Guilds Lake War Housing, circa 1946

Aerial photograph of the southern section of the Guilds Lake war housing project with views of the Montgomery Ward Building and Vaughn Street Ballpark in the background, circa 1946.

 

City of Portland Archives, Oregon, A2001-025.216

City of Portland Archives, Oregon, A2001-025.216

 

View this image in Efiles by clicking here.

23 thoughts on “Guilds Lake War Housing, circa 1946

  1. The Portland Beavers were in the old Pacific Coast League (Ca: 1950) and, for the most part fielded some pretty good teams. I don’t remember many of the players, but do remember the shortstop in the early fifties was Frankie Austin, Joe Brovia was in right field and I remember getting second baseman, Eddie “spider” Basinski’s autograph…….and of course the peanuts. Oakland, Los Angeles, San Francisco, San Diego and Seattle all fielded teams in the PCL before the major league expansions brought teams to those cities. Portland, Hollywood and Sacramento rounded out the eight team laague. You have triggered some very fond memories of some very good times in that old ball park

  2. Mervin: Great story! Do you ever remember hearing about plans for a new ball park being built on 82nd and Holgate (Eastport Plaza)? I read that was in the works after Vaughn Street closed.

  3. Just to the right of “Monkey Wards,” you can just make out the outline of the jerkinhead gable end of the Forestry Center from the Lewis & Clark Exposition.

  4. late 1940s, early 1950 the Beavers had a “Knot-hole Gang”, designed to draw youngsters to the stadium. It took two trollies to get there but managed to attend games almost weekly.

  5. OK, another stupid question. Was Guilds Lake named after a lake? I don’t see one in the photo….

  6. Igor, look at pictures from the 1905 Lewis and Clark Exposition to see Guilds Lake. Same place, same name — just no water. They pulled the plug for the improvements you see in the photo.

  7. The Portland area before the coming of Lewis and Clark was vastly different than today. The landscape was dotted with shallow lakes, marshes, sloughs and creeks and streams. Guilds Lake area that was a lake and swampy marsh was one of these. You can see it in the pictures of the Lewis & Clark Exposition. After the Exposition the lake and marsh were filled in with dredging material from the Willamette River. Almost all of other lakes and marshes in the Portland area that were here before the 1850’s have been filled in. The numerous creeks and streams that used to dot the Portland area were almost all been diverted underground into the sewer system by the mid 1900’s.

  8. We are working on a new apartment complex in the old Guilds Lake area now, and during the deep excavations for the building, the general contractor came into some black squishy fill, probably Lewis and Clark and War Housing buildings deep in the wetland remains flowing underground…

  9. Peter Guilds was a farmer who owned land in the late 1800’s on the northern lip of the wetlands.
    The fill came originally from the heights, washed down sluices operated by a developer creating lots on the slope. Later came dredging of the Willamette, largely the result of moving Swan island out of the middle of the river, and deepening the channel.
    E Kimbark MacColl has descriptions of all this in at least one of his books. The Mayor at the time tried to stop the sluicing but was overpowered by the mostly corrupt council, police and business establishment. Go to Powell’s (blatant promotion- I work there) and buy the books… Good read!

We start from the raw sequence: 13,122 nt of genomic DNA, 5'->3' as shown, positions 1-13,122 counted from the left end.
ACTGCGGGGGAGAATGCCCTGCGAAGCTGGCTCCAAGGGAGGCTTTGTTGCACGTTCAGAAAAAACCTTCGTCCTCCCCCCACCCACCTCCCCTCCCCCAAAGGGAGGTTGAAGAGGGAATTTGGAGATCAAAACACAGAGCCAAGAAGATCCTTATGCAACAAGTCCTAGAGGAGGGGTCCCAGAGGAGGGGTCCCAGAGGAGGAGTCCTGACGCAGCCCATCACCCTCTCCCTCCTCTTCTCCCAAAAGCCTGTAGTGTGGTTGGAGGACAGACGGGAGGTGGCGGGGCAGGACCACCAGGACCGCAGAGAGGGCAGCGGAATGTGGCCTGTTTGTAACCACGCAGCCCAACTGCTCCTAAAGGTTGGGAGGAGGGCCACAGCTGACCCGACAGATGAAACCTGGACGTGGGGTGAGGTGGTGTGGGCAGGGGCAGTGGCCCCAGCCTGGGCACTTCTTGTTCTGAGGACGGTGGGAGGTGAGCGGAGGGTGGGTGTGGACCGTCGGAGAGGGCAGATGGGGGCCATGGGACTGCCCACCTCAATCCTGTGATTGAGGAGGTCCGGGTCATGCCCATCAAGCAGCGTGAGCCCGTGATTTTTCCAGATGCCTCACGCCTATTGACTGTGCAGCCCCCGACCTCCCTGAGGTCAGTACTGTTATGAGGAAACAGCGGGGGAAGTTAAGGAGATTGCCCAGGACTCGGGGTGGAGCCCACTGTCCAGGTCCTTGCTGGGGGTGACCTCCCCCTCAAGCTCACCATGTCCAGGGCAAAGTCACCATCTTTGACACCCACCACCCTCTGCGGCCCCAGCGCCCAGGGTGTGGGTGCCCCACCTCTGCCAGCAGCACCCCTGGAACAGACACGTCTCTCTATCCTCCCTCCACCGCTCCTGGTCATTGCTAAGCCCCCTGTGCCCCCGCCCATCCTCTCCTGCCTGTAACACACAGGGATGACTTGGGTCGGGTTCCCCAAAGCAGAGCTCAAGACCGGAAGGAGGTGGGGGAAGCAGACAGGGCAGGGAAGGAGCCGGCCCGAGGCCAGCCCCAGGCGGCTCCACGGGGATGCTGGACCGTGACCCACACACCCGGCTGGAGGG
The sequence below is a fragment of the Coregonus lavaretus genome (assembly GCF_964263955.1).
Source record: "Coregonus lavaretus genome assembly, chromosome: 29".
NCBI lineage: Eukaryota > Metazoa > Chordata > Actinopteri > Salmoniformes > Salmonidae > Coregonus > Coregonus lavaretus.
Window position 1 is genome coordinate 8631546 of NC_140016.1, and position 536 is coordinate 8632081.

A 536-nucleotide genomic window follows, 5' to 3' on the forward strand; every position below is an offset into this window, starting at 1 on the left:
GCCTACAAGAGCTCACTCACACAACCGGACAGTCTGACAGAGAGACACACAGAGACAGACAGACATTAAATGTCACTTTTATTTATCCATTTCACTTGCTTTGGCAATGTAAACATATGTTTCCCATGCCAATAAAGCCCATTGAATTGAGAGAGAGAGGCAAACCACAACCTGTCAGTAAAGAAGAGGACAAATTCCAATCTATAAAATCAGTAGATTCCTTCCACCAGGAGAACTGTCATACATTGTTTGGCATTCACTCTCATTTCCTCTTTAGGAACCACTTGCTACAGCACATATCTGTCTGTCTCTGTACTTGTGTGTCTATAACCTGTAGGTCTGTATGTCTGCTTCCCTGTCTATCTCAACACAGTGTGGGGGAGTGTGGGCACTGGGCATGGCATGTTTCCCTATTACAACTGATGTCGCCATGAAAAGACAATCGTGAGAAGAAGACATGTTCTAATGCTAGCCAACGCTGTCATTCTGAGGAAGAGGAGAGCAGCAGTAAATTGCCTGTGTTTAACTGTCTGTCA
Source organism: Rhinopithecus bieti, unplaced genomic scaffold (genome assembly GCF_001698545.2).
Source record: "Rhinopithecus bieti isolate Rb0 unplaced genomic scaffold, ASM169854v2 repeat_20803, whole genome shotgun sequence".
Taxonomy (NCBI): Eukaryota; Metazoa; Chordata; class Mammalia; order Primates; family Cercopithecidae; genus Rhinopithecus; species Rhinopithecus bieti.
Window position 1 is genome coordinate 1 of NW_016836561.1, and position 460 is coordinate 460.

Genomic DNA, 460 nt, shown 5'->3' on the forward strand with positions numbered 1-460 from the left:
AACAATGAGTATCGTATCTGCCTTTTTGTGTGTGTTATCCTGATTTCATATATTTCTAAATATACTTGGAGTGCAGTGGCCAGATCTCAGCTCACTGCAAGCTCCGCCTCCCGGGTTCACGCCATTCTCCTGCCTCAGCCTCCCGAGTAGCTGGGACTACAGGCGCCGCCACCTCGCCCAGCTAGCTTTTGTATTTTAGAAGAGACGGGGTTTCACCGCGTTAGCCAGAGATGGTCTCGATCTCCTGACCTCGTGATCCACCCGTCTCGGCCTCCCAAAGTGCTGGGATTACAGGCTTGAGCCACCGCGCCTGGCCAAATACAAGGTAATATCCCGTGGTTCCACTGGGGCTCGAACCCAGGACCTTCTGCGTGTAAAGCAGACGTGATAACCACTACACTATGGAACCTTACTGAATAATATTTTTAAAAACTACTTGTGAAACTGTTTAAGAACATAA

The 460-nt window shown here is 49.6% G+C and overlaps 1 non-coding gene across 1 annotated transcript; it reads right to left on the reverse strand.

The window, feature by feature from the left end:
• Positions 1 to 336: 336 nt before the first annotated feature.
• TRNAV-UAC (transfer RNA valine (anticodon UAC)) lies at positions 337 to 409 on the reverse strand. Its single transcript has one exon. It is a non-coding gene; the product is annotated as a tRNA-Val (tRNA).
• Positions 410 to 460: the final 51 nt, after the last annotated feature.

10. Raise your hand if you can guess what Portland real estate is going be the first to liquefy when the “Big One” hits.
    Hint. It won’t be Rocky Butte.

  11. About Beaver Baseball; I forgot to mention the radio broadcasts. Rollie Truitt and Bob Blackburn were the Beavers’ announcers and for the away games they would broadcast the game from a Portland studio by way of ticker tape just as if they were at the ball park. It took me a couple of years to figure out why there was no crowd noise coming through the radio for those games.

  12. Hey Rumblefish, I’d forgotten the stadium that was never built. If memory serves it was to have been built at the Lents Park location at 92nd & Holgate. That’s about all I remember and it may not be correct. I have no idea why it never happened.

  13. Part of the fill came from the Westover Terraces project. They built a large flume from where Westover now is and hydro sluiced the hill to create level lots. You can see a picture of the flume in the book Portlands Slabtown by Mike Ryerson available on Amazon and at Powells.

  14. If you enlarge the picture you can just make out the old German Catholic church at the very top center of the photo. Many of my ancestors married there.

  15. The banks of the Willamette were basically all swamp. The spot under the Burnside Bridge where Portland was named was about the only reliably dry, buildable waterfront between Kelly Point and Elk Rock. Guilds Lake was a good duck hunting spot, before they washed the hill down into it.

  16. In the Beaverton-Hillsboro area there used to be a lot of good duck hunting ares also. And people wonder why their houses get flooded during intense rain or snow melt conditions. I have gone in more than one crawlspace that could be qualified as a basement wading pool. I have seen this also in areas of Gresham and Vancouver, WA. Even have seen one with a waterfall in the basement near PCC Sylvania

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